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SMCC Student Helps Lead Stress Reduction Group, Will Present at Arizona Suicide Prevention Conference Oct. 21

Katie Castello

A cross-country move can be a big decision, but what sealed the deal for psychology student Katie Castello was what she saw in SMCC’s Behavioral Health Sciences program, including its unique approach to the teaching methods, the interesting internship opportunities and the dedicated professors.

“I was impressed the instruction was by licensed counselors working in the field, professors who can share their experience in the program, and who use their experience with our own students,” Castello said. “It solidified my move.”

A native of Florida, Castello joined the program two years ago, when she became a work-study student in the Counseling Department. She then began an internship in the Spring 2020 with Dr. William Beverly, Director of the Behavioral Health Sciences Program at SMCC.

At the start of the COVID-19 pandemic, Castello utilized a combination of counseling skills and program development knowledge to support the launch of the Mindfulness Based Stress Reduction Group, with Dr. Beverly.

“It was my first practice at being a therapist without providing actual therapy,” Castello said.  “I was able to practice what I learned in school with a licensed counselor supporting me along the way.”

The six-week program was introduced as a stress reduction group, and the team made it known it was not traditional counseling or psychotherapy.

“We created a space for the students to talk about their stress, and we utilized therapy, to an extent, changing it to fit these students in the capacity they needed with a licensed psychologist,” she said.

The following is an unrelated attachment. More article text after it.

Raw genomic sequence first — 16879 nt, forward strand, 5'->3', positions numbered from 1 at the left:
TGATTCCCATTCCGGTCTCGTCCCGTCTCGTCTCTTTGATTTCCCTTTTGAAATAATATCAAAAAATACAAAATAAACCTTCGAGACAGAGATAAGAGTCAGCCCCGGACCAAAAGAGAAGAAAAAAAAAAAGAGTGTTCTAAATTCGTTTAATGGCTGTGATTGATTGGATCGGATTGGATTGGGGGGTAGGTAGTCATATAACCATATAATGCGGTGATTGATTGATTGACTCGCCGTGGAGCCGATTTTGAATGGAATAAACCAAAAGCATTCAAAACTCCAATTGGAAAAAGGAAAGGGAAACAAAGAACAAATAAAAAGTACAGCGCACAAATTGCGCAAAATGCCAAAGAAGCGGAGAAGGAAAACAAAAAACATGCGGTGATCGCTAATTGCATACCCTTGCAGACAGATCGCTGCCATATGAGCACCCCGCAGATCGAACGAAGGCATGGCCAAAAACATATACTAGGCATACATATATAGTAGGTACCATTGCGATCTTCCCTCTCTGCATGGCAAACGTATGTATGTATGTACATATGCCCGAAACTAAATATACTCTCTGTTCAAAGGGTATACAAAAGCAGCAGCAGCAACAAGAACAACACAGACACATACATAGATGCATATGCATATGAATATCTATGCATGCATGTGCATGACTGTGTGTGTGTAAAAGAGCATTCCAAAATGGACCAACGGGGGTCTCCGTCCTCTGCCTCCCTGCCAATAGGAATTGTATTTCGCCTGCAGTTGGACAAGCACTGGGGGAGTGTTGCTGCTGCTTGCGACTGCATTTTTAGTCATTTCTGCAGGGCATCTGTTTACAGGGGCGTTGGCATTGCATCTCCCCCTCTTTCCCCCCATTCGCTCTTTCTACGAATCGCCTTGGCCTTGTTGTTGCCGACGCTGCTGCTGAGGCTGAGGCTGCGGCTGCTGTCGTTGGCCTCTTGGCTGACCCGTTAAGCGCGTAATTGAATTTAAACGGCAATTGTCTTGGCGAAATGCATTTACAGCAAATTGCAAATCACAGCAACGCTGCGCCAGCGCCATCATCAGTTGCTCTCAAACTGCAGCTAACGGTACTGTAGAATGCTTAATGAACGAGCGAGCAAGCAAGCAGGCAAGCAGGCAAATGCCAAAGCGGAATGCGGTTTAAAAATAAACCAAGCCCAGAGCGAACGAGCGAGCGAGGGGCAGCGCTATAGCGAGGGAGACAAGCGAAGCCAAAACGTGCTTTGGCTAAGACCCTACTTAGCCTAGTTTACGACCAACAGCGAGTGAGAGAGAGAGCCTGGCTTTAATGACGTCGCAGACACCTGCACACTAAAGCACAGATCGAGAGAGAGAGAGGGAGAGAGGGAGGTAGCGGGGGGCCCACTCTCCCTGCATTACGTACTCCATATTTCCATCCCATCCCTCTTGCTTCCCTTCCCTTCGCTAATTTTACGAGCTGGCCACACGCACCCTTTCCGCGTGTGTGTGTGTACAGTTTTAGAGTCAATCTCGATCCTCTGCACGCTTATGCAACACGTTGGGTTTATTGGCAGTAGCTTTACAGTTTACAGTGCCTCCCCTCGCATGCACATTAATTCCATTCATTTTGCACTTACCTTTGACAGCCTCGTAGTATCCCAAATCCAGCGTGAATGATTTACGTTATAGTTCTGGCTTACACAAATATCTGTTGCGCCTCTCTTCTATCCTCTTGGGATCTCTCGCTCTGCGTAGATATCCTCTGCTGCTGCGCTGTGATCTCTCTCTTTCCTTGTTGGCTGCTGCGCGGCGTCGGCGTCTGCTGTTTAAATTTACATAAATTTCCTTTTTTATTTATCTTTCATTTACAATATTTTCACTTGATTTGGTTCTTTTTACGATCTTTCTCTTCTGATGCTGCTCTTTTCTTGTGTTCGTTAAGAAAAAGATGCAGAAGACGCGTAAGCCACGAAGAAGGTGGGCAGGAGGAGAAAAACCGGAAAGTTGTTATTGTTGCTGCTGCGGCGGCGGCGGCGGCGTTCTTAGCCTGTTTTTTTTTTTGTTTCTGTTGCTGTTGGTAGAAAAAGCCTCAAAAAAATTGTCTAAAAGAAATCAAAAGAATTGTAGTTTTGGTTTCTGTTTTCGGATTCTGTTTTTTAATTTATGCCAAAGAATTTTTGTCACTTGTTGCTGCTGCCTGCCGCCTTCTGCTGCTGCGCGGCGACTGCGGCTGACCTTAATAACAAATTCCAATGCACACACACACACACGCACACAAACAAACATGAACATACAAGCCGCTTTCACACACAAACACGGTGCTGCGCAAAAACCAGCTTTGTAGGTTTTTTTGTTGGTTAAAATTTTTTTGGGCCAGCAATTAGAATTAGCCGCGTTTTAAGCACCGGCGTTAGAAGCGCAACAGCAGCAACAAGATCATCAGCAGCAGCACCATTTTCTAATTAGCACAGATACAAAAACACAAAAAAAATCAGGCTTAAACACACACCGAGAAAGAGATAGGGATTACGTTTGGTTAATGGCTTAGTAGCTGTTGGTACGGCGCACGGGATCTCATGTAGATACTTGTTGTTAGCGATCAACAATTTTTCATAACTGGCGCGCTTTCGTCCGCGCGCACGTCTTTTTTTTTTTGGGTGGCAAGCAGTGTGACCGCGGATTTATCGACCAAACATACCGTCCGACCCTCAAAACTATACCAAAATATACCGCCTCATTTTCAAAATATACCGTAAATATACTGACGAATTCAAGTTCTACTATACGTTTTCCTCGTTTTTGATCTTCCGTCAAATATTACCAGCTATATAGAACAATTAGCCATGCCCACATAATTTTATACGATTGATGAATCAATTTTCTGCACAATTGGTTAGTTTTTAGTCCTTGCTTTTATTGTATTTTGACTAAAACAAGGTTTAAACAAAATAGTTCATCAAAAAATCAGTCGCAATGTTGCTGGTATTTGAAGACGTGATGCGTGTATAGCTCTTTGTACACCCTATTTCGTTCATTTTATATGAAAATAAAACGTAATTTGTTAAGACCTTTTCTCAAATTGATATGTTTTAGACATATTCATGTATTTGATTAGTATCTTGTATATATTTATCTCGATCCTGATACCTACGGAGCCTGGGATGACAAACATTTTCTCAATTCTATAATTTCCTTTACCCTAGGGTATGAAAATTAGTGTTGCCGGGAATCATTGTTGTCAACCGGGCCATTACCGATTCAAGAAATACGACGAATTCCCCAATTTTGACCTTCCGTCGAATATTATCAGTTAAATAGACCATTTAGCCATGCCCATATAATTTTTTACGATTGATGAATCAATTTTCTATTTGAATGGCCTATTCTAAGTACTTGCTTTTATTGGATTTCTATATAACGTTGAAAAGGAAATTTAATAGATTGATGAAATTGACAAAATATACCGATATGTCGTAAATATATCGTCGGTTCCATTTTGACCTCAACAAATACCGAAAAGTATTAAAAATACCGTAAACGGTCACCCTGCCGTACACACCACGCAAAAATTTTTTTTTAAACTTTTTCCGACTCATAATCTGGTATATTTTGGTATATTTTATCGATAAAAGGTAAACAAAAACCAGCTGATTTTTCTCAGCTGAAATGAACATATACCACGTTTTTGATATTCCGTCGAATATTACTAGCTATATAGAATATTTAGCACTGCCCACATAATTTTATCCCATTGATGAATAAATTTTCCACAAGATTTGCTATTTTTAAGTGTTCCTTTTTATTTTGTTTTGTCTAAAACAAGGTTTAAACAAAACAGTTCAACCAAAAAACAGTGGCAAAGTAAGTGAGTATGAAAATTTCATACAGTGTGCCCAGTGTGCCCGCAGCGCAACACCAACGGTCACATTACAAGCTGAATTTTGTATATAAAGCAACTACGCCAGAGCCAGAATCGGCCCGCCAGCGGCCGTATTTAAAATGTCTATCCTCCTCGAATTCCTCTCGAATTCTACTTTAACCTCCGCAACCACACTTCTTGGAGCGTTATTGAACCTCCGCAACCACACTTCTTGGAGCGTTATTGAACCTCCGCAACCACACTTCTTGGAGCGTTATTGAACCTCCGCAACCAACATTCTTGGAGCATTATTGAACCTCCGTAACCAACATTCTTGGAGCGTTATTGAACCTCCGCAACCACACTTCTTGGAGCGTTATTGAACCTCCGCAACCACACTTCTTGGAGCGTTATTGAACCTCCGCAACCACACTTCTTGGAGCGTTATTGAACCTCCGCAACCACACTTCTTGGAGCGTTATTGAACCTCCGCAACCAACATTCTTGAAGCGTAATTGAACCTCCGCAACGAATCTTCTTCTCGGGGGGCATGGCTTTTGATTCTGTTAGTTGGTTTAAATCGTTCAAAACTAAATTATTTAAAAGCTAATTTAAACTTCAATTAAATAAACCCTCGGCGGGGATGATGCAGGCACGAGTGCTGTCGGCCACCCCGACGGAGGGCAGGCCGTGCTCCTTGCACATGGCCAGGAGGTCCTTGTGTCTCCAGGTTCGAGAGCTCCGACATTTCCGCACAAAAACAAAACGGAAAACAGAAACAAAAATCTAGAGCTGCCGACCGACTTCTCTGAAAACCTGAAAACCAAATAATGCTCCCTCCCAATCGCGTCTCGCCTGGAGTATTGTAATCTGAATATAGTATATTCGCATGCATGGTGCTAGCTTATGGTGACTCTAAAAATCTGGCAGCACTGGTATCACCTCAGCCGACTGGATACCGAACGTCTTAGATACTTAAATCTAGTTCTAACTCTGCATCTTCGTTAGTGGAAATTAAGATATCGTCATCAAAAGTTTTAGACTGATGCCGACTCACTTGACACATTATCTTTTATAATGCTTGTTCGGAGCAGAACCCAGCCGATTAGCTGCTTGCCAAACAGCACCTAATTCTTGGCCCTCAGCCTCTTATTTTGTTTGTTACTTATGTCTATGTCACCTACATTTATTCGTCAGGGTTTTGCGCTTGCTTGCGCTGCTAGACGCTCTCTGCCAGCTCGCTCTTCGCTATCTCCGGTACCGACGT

The Mindfulness Based Stress Reduction Group ran for six weeks and explored a variety of weekly topics, such as Mind and Body Interactions, Identifying Automatic Negative Thoughts, breath meditation, body scan meditation, Doing vs. Being and Radical Acceptance. Castello and Dr. Beverly based their group on the theory developed by Jon Kabat Zinn, utilizing concepts that they knew were evidence-based and could help students manage their stress, especially during a global pandemic.

Dr. Beverly and Katie Costello were accepted to present at the Arizona Suicide Prevention Coalition HOPE Conference, October 21.

The conference presentation will be a first for Castello, but, she hopes, not her last.

“This is a program Dr. Beverly wants to continue,” said Castello. “Our community college needs this program to help support students manage stress, and the pressures from both college and life.”

Castello, who is now pursuing her bachelor’s degree through the 90/30 program with Northern Arizona University, plans to graduate and move on to pursue a Masters degree to become a therapist in the future.

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